By Chris Cue
March 8, 2009
Back in December it was speculated here that Tim Wakefield may not be coming back to the Red Sox rotation this season. The link to that article is HERE. At the time, it was believed he might be considering retirement do to some sort of injury to his pitching shoulder. While it’s obvious that Wakefield will pitch for the Red Sox again this year, those concerns about his shoulder turn out to be well founded and explain a lot.
It was revealed in a Boston Globe article by Adam Kilgore yesterday that Wakefield has pitched the last 2 seasons with a small tear in the labrum of his right shoulder. Knuckleball pitchers like Wake are certainly a different breed, which may be why he has been able to continue the way he has. Still, it was explained that the problem with his shoulder is what has caused him to wear down late in the year.
Wakefield said: “It doesn’t really bother me until the innings count gets high, in the 160- to 180-inning range.” Using the lower end of that innings count (160), that means he feels he can be fine for a little more then 22 starts if he pitches an average of 7 innings per start. After that, he’ll begin to run into a fatigue problem. The same problem he’s had for the last 2 years. Clearly, the additions to the Red Sox starting rotation of Brad Penny and John Smoltz should give Terry Francona ample opportunities to rest Wakefield during the course of the season. Clay Buchholz is also in reserve if either Penny or Smoltz stumble, so it’s quite possible that Wakefield, while limited to a certain amount of innings, could still be very effective this season. It’s going to be up to the health of the other starting pitchers and Francona to insure that Wakefield is given the time off needed if the Red Sox hope to have him available for late September and the post-season.
It’s pretty obvious that this isn’t “new” news to the Red Sox front office. It explains why the Sox are currently so deep with starting pitching options. Right now, if you count Justin Masterson as a possible starter, the Red Sox have 8 potential starting pitchers. They are: Beckett, Lester, Matsuzaka, Penny, Wakefield, Smoltz, Buchholz and Masterson with the possibility of a 9th starter in Michael Bowden if necessary. That kind of depth didn’t just happen. Theo Epstein has obviously made provisions for a starter needing rest or being injured. Now, perhaps we know at least one reason why the depth of the starting rotation was so important this off season.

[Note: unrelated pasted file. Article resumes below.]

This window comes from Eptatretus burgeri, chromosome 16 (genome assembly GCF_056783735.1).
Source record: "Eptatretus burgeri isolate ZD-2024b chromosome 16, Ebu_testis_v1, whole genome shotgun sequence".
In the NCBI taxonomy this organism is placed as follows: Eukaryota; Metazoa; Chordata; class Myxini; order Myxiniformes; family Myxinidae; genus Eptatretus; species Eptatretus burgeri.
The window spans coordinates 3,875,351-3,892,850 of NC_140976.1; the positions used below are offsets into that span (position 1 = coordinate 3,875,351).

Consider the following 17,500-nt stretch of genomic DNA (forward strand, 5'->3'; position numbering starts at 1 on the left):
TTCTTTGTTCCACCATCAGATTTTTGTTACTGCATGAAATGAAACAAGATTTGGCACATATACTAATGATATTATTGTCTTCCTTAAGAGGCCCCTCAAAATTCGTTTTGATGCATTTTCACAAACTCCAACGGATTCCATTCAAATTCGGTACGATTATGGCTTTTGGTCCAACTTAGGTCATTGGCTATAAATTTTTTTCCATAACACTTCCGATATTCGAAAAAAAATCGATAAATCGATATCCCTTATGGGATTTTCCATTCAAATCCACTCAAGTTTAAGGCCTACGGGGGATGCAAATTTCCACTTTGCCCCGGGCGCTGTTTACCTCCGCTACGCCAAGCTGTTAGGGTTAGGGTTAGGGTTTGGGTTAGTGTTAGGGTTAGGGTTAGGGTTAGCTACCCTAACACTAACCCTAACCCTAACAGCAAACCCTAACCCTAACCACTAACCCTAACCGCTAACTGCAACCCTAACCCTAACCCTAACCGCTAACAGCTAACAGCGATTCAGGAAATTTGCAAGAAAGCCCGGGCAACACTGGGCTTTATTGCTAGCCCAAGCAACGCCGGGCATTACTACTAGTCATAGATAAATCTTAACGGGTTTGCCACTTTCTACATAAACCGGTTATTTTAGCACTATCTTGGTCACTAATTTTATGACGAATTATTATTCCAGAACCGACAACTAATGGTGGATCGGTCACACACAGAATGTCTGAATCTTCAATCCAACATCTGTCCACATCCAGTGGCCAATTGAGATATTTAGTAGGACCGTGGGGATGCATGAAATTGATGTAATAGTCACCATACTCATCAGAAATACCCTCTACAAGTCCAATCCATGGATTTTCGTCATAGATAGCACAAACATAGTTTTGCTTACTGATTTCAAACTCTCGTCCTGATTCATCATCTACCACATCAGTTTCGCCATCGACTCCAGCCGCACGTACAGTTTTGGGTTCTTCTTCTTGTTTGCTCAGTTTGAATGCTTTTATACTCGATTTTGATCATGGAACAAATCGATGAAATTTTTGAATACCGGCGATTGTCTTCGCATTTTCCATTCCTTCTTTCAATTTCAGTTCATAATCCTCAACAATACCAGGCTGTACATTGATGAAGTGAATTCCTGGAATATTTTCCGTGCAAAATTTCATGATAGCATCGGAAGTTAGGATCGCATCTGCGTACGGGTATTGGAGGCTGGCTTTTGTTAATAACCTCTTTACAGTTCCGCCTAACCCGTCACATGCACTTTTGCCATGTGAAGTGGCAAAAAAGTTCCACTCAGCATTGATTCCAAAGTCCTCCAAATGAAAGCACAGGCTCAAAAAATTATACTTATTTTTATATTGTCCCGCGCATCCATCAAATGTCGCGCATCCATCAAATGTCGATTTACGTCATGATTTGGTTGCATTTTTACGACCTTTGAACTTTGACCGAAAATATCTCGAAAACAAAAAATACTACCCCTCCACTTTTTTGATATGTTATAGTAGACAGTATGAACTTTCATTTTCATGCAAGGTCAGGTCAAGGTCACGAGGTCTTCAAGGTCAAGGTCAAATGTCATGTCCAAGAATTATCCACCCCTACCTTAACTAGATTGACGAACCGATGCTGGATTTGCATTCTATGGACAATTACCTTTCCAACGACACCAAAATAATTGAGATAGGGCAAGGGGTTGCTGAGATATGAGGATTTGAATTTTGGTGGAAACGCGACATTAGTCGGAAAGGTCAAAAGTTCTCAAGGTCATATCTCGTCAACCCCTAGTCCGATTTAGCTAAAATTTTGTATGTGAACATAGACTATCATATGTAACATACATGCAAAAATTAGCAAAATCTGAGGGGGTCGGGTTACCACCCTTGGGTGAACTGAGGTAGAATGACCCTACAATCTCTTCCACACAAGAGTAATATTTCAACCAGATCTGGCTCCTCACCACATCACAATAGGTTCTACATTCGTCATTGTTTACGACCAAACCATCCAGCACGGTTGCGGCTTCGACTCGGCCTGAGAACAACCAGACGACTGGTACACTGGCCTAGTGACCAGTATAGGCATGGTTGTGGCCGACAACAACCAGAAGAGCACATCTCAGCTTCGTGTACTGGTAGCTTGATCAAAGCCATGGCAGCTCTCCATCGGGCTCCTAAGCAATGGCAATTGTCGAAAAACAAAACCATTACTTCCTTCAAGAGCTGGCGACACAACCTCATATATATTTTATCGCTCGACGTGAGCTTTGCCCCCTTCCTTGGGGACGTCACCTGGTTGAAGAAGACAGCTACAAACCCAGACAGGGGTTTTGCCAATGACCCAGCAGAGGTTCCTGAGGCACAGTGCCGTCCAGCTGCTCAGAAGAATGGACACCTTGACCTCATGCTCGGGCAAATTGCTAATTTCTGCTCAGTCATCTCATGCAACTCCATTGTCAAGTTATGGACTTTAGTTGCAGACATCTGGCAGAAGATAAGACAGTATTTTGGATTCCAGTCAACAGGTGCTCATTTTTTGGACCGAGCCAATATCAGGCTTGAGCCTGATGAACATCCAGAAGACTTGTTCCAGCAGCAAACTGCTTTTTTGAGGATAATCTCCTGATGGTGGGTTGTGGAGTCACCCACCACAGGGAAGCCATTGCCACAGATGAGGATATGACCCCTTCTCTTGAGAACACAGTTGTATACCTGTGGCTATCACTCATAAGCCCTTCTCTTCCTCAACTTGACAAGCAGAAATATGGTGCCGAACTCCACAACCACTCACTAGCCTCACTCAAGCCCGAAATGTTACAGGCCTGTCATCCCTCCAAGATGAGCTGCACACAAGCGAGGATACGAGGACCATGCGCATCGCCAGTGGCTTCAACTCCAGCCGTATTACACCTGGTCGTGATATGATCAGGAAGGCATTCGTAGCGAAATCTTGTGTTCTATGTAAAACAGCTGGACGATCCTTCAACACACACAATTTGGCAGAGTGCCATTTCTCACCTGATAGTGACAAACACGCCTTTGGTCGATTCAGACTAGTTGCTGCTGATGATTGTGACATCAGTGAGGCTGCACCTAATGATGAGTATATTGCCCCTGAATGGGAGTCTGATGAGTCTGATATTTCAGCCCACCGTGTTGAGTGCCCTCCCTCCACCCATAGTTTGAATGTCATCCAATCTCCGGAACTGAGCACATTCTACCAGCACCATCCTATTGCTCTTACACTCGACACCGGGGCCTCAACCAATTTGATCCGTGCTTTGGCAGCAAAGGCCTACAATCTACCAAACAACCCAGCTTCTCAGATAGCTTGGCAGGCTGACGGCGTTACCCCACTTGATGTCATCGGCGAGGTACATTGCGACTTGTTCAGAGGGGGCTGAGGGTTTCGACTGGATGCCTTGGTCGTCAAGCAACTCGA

By Chris Cue
February 23, 2009
Red Sox manager Terry Francona introduced a few new conditioning tools to the team yesterday. Many of the new approaches to training are a bit unorthodox, but the players appeared to embrace them without any questions or complaints. When asked why he decided to institute these new measures now, Francona responded with, “Well, we all heard about the suck-up session that Joe Girardi had with his players yesterday, so the Theo and I decided to do something a little different for our guys too.” Francona then went on to introduce a few of the new idea’s to the media during his afternoon press gathering.
“This was originally designed for Pitchers. We hope that by using this they will become much better in pinpointing their accuracy when it comes to locating their pitches. When I installed it in the club house, I was surprised to see the entire team line up to try it out.”
“They’re all getting their work in by using this.” Francona said. “I think right now, Beckett has the team record, but we’ll keep track of it and update you on the current standings.”
Another motivational piece introduced yesterday is a first of it’s kind when it comes to preparing ball players. When asked about the next item shown to the press, Tito said, “You know, ever since Coco’s incident last season, we’ve been trying to figure out a way to prepare players mentally when they are hit by a pitch. All the guys have to do is look at this and I think it gets the message across.”
Francona was asked if he had any special idea’s regarding how to approach Tampa this season. He responded by saying, “We kind of had to think out of the box to address that, so what we ended up doing was bringing in someone we felt was an expert at tackling situations like that.”